Political Behaviour in Britain - PO638

Location Term Level Credits (ECTS) Current Convenor 2017-18 2018-19
Canterbury Autumn
View Timetable
6 15 (7.5) DR BJ Seyd

Pre-requisites

None, although students will be advised of the desirability of having undertaken a prior quantitative analysis module (e.g. PO657: Political Research and Analysis, or equivalent).

Restrictions

None

2017-18

Overview

The module examines the nature of political behaviour in Britain today. It focuses on two key issues. The first is the way that citizens participate in politics. The module explores the nature of political participation, and how this has changed in the last few decades. It also examines the characteristics of people who participate, and the factors that motivate individuals to engage in different forms of political participation. The second key issue examined is voting behaviour. The module considers how far electoral decisions are shaped by stable ‘sociological’ factors, and how far voters today are less closely aligned with parties and more open to the influence of particular policy messages, personalities and media coverage. Alongside this focus on the behaviour of citizens, the module also considers the activities of key intermediary organisations, such as legislators. Throughout, the module seeks to develop students’ understanding and analytical skills, by considering theories and models of political behaviour along with the way data and other evidence can be brought to bear in testing the validity of these models.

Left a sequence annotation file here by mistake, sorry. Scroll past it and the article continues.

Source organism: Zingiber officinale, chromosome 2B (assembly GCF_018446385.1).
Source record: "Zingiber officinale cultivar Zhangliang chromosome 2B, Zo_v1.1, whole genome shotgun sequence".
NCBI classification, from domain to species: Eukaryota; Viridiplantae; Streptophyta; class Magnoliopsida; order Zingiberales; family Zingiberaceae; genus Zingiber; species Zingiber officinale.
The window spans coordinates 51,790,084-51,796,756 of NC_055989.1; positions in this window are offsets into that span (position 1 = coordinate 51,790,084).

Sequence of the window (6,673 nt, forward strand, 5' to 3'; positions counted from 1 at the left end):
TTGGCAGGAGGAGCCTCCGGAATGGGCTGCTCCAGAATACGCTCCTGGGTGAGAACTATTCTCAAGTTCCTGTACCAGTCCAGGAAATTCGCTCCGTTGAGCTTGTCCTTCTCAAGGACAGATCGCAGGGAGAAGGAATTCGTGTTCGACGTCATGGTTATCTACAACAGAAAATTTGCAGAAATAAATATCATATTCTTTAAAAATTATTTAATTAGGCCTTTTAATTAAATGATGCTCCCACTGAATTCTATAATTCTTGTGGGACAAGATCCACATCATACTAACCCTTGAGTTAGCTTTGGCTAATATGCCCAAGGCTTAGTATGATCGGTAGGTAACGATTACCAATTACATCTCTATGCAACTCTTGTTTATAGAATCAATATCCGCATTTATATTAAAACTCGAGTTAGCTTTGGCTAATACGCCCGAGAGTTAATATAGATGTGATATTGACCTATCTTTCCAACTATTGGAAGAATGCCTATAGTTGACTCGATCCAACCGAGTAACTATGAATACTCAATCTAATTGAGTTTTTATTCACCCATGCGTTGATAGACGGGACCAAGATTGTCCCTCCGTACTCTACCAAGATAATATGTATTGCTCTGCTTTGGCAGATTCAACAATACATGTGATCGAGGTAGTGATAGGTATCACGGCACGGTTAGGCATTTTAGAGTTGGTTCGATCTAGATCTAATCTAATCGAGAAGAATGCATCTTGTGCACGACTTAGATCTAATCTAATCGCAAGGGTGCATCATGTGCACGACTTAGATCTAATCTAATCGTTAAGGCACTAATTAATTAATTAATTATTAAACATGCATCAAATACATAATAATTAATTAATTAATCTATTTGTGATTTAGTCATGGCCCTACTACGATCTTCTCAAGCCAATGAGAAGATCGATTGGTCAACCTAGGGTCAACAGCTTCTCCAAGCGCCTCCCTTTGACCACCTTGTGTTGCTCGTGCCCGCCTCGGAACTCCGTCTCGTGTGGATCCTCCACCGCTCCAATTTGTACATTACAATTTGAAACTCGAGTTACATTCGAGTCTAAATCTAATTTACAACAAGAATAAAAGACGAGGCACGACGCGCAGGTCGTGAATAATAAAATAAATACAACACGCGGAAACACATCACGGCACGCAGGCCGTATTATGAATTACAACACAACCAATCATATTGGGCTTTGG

Details

This module appears in:


Contact hours

150 hours including 22 hours lecture/seminar; 128 study hours

Method of assessment

100% coursework (2 essay of 3,000 words 40% and 60%)

Preliminary reading

RUSSELL DALTON Citizen Politics, 6th edition, CQ Press (2013)
DAVID DENVER, CHRIS CARMEN AND ROB JOHNS, Elections and Voters in Britain, 3rd edition, Palgrave (2012)
CHARLES PATTIE, PATRICK SEYD AND PAUL WHITELEY Citizenship in Britain, Cambridge (2004)

See the library reading list for this module (Canterbury)

See the library reading list for this module (Medway)

Learning outcomes

By the end of this module, students will be able to:
* Understand the role that behavioural approaches can play in describing, analysing and understanding political outcomes, along with an appreciation of the main debates over the role of behavioural approaches to political analysis.
* Apply core theories and models of political behaviour to some of the key political issues in contemporary Britain.
* Use primary and secondary evidence to evaluate the effectiveness of these models in explaining patterns of political behaviour among citizens and groups.
* Understand the main causes of various forms of political behaviour among individuals and groups.
* Analyse the role that external agencies (notably the media) play in shaping patterns of individual and group behaviour.

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